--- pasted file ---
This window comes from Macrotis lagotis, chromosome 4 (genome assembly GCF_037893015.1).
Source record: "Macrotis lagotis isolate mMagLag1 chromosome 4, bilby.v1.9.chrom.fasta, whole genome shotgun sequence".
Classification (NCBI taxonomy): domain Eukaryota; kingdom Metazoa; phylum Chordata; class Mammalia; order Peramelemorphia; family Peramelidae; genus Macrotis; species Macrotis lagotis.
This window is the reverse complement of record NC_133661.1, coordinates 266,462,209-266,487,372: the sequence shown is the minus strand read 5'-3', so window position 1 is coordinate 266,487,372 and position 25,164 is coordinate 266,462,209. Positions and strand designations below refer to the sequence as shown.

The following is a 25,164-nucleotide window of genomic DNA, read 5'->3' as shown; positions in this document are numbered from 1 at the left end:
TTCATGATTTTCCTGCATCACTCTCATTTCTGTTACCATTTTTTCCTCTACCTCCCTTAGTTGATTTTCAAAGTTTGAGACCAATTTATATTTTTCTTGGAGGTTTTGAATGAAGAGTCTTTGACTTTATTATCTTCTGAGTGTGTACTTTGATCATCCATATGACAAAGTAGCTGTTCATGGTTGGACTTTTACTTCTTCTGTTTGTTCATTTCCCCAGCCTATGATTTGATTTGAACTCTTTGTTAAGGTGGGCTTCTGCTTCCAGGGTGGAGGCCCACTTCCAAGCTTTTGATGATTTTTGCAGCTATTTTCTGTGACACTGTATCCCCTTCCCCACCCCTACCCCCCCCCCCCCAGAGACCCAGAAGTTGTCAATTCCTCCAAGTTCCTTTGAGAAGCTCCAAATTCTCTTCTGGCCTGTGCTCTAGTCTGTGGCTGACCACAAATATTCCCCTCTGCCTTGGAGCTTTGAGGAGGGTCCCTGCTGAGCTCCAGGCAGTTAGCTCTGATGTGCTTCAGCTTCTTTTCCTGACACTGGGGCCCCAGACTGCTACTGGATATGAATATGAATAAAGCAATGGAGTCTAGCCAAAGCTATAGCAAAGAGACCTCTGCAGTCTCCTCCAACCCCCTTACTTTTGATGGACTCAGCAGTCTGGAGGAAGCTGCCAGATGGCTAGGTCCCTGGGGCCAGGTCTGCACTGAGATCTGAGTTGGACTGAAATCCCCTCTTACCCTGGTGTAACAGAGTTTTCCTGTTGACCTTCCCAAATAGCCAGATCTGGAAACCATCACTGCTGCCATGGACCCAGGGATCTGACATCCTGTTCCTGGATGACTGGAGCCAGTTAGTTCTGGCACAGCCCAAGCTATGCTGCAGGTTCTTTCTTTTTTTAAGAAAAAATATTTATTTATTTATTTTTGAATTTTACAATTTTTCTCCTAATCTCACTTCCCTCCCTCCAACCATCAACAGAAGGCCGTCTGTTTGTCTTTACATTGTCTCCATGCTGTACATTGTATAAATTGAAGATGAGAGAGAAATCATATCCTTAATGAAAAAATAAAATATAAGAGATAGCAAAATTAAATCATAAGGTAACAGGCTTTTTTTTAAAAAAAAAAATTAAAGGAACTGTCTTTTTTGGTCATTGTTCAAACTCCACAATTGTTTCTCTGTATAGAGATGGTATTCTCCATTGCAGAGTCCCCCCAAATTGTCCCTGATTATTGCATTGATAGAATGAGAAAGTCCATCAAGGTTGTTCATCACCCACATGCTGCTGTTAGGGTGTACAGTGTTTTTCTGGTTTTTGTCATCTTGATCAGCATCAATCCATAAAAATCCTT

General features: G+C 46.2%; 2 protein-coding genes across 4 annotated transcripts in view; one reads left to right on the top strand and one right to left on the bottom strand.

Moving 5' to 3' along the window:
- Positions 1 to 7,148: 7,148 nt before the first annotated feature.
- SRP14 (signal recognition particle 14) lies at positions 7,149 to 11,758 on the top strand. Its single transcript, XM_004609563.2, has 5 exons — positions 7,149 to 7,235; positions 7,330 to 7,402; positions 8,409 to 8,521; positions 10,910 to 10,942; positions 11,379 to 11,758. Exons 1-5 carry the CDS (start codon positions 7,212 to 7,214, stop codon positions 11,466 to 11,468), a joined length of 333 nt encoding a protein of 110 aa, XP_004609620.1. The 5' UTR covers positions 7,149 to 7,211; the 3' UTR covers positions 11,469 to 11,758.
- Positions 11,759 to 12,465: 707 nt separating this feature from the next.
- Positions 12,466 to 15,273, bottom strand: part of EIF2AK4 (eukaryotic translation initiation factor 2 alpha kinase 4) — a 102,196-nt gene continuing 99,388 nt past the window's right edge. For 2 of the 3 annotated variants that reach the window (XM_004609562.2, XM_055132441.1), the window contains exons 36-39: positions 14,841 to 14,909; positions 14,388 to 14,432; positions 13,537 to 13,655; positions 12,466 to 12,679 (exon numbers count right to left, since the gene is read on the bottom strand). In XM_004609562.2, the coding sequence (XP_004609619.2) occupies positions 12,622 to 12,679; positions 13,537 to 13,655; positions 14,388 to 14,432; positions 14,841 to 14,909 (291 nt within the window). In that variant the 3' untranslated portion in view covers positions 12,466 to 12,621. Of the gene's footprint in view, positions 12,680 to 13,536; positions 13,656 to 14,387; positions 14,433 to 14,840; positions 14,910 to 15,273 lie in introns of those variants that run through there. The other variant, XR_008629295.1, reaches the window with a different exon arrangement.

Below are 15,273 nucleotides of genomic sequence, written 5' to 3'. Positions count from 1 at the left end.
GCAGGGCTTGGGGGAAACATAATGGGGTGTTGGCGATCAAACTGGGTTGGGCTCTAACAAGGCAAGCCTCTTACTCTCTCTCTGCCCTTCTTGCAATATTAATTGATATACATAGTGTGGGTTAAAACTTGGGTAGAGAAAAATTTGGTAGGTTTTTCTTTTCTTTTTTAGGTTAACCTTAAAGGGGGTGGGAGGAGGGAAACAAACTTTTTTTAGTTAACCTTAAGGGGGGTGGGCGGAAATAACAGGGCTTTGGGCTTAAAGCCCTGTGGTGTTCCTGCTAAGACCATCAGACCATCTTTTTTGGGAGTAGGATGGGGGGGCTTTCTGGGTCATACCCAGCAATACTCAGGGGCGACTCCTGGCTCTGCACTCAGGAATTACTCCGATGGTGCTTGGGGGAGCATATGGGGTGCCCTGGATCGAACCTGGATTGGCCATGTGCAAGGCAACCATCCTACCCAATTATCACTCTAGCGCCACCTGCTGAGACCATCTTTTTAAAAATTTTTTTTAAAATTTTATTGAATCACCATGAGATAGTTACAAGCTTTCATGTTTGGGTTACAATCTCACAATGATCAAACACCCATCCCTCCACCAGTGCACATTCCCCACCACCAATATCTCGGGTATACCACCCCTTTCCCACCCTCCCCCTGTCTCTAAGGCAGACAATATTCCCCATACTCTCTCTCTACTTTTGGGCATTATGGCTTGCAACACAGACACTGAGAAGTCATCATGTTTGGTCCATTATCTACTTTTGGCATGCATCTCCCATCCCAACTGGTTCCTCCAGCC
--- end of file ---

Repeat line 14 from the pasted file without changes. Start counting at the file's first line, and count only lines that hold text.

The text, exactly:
GCAGGGCTTGGGGGAAACATAATGGGGTGTTGGCGATCAAACTGGGTTGGGCTCTAACAAGGCAAGCCTCTTACTCTCTCTCTGCCCTTCTTGCAATATTAATTGATATACATAGTGTGGGTTAAAACTTGGGTAGAGAAAAATTTGGTAGGTTTTTCTTTTCTTTTTTAGGTTAACCTTAAAGGGGGTGGGAGGAGGGAAACAAACTTTTTTTAGTTAACCTTAAGGGGGGTGGGCGGAAATAACAGGGCTTTGGGCTTAAAGCCCTGTGGTGTTCCTGCTAAGACCATCAGACCATCTTTTTTGGGAGTAGGATGGGGGGGCTTTCTGGGTCATACCCAGCAATACTCAGGGGCGACTCCTGGCTCTGCACTCAGGAATTACTCCGATGGTGCTTGGGGGAGCATATGGGGTGCCCTGGATCGAACCTGGATTGGCCATGTGCAAGGCAACCATCCTACCCAATTATCACTCTAGCGCCACCTGCTGAGACCATCTTTTTAAAAATTTTTTTTAAAATTTTATTGAATCACCATGAGATAGTTACAAGCTTTCATGTTTGGGTTACAATCTCACAATGATCAAACACCCATCCCTCCACCAGTGCACATTCCCCACCACCAATATCTCGGGTATACCACCCCTTTCCCACCCTCCCCCTGTCTCTAAGGCAGACAATATTCCCCATACTCTCTCTCTACTTTTGGGCATTATGGCTTGCAACACAGACACTGAGAAGTCATCATGTTTGGTCCATTATCTACTTTTGGCATGCATCTCCCATCCCAACTGGTTCCTCCAGCC